In this manner, the reduction is 25% for the closest 36 months to FRA, and then an additional 5% for each year more than 3 before FRA that the filing for Spousal Benefits is completed. If you file for Spousal Benefits exactly 4 years before your FRA, the Spousal Benefit factor is reduced by 30%, as an example. So instead of 50%, the most your Spousal benefit could be is 35% (which is a reduction of 30% applied to the original 50%).

In all cases except for someone born before 1954*, filing for a Spousal Benefit deems filing for your own benefit. Also, whenever eligible for a Spousal Benefit, if you file for your own benefit deemed filing requires that you have also filed for the Spousal benefit. This can result in unexpected reductions to both types of benefit if you weren’t prepared for this.

*If born before 1954 and you’re over FRA, it is possible to file solely for Spousal Benefit while delaying your own benefit to a later date. If you file for a Spousal benefit before reaching FRA, deemed filing applies to you no matter what your date of birth is.

Keep in mind that the examples above denoted the wife as the spouse receiving the Spousal Benefit – but the roles could be reversed, depending upon the circumstances.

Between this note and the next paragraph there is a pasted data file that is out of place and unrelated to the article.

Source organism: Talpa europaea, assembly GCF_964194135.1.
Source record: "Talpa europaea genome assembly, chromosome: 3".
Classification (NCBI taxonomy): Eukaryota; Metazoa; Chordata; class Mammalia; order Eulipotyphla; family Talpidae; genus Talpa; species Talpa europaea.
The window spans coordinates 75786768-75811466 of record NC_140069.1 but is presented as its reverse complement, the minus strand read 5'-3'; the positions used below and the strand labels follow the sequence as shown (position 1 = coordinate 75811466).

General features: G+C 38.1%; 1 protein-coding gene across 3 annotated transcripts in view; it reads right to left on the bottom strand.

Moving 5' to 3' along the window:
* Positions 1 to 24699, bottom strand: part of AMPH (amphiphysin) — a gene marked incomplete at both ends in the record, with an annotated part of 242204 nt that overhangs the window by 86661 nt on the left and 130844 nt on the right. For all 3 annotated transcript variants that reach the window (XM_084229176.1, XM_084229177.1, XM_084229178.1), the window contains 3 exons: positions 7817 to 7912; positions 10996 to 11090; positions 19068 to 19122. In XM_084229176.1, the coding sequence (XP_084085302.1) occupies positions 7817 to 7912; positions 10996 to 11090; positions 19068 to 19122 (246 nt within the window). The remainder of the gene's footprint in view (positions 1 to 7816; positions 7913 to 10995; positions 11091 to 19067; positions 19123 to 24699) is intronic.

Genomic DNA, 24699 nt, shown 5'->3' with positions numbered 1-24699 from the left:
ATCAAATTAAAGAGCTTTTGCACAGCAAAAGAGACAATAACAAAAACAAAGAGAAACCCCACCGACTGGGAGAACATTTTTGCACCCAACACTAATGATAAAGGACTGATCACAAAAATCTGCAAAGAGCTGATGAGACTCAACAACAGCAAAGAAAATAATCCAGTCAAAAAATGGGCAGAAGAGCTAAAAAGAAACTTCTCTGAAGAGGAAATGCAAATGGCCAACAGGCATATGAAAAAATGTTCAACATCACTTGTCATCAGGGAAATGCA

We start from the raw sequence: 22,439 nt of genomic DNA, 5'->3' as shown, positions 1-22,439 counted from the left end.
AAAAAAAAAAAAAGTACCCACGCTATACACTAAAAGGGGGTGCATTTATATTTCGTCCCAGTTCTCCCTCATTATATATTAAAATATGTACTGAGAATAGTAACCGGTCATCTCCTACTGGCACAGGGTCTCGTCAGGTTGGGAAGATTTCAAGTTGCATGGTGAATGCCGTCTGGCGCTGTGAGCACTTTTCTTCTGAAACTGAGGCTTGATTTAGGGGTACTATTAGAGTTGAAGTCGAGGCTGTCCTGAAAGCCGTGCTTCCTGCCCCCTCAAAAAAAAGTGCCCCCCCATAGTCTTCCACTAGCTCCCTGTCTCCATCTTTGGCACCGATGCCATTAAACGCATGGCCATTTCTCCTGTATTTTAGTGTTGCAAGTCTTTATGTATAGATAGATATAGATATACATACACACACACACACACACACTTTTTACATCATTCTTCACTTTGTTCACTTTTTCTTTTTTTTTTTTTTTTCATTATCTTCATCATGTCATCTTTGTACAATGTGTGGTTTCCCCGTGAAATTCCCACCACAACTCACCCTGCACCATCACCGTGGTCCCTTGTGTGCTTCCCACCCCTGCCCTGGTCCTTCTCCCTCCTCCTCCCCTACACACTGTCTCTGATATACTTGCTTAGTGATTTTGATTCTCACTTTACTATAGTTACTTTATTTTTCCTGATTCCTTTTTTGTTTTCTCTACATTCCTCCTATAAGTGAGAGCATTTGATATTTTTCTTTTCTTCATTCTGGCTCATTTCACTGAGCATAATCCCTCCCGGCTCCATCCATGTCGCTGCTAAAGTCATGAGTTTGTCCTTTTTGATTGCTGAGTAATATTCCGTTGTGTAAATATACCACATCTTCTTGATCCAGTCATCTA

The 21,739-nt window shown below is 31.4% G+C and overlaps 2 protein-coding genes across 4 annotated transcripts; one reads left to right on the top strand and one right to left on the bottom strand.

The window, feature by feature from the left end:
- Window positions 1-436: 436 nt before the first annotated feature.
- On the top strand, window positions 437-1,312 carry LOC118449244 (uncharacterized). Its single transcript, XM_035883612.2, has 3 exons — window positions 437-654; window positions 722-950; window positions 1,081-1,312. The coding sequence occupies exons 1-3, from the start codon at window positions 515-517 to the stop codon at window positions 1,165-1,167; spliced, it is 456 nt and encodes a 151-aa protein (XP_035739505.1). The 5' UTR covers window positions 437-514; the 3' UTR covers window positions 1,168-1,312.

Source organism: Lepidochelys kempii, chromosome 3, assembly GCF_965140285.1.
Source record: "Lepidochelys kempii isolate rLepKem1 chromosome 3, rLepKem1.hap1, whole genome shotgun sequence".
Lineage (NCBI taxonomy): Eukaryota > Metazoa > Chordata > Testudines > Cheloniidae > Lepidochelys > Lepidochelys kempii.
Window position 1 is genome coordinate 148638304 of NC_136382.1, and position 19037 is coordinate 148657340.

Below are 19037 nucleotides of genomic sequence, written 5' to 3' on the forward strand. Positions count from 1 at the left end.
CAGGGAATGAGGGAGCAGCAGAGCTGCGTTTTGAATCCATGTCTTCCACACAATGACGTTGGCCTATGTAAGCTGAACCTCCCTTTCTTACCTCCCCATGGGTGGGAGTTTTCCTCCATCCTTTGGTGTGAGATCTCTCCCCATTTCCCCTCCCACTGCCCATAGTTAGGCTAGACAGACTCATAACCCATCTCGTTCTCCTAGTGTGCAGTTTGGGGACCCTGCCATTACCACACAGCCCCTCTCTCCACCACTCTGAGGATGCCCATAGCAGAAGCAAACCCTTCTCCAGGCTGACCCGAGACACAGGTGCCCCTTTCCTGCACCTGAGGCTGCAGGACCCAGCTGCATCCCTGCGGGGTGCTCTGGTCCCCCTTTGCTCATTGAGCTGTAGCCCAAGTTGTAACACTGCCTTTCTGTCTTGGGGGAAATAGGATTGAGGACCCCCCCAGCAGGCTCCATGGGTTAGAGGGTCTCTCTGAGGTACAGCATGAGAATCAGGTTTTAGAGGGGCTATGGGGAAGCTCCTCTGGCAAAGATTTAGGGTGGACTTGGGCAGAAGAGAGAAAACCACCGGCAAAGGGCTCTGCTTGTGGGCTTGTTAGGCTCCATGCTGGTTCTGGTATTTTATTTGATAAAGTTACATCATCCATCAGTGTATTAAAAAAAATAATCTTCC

I hope this clears things up a bit. It’s a very confusing component to understand, but this should have helped to clear things up – let me know if you have any questions, as always!

Let It All Go – IRS gives you 11 years…

octocostume by SappymoosetreeWhen you were a kid, did you ever dream of being able to just let it all go – not having to follow any rules, no penalties, no restrictions? What if I told you that the IRS provides you with just such an environment – where you are free to literally do (or not do) almost anything you want with your IRA? Including buying yourself that octopus costume you always wanted?

So just where is this nirvana? Where you can just go willy-nilly and do whatever suits you with your IRA? It’s not a where, but rather, when.

Between the ages of 59½ and 70½ there are no rules or restrictions regarding withdrawals from your IRA – including no required withdrawals. How ’bout them apples?? That’s a full 132 months where you can take money out of your IRA at any time, for any reason, and there are no consequences! Well, the one consequence is that you have to pay ordinary income tax on the tax-deferred withdrawals. You’re also free to not take money out of your account, if you wish – a privilege that you might yearn for after you reach the end of this free-for-all time.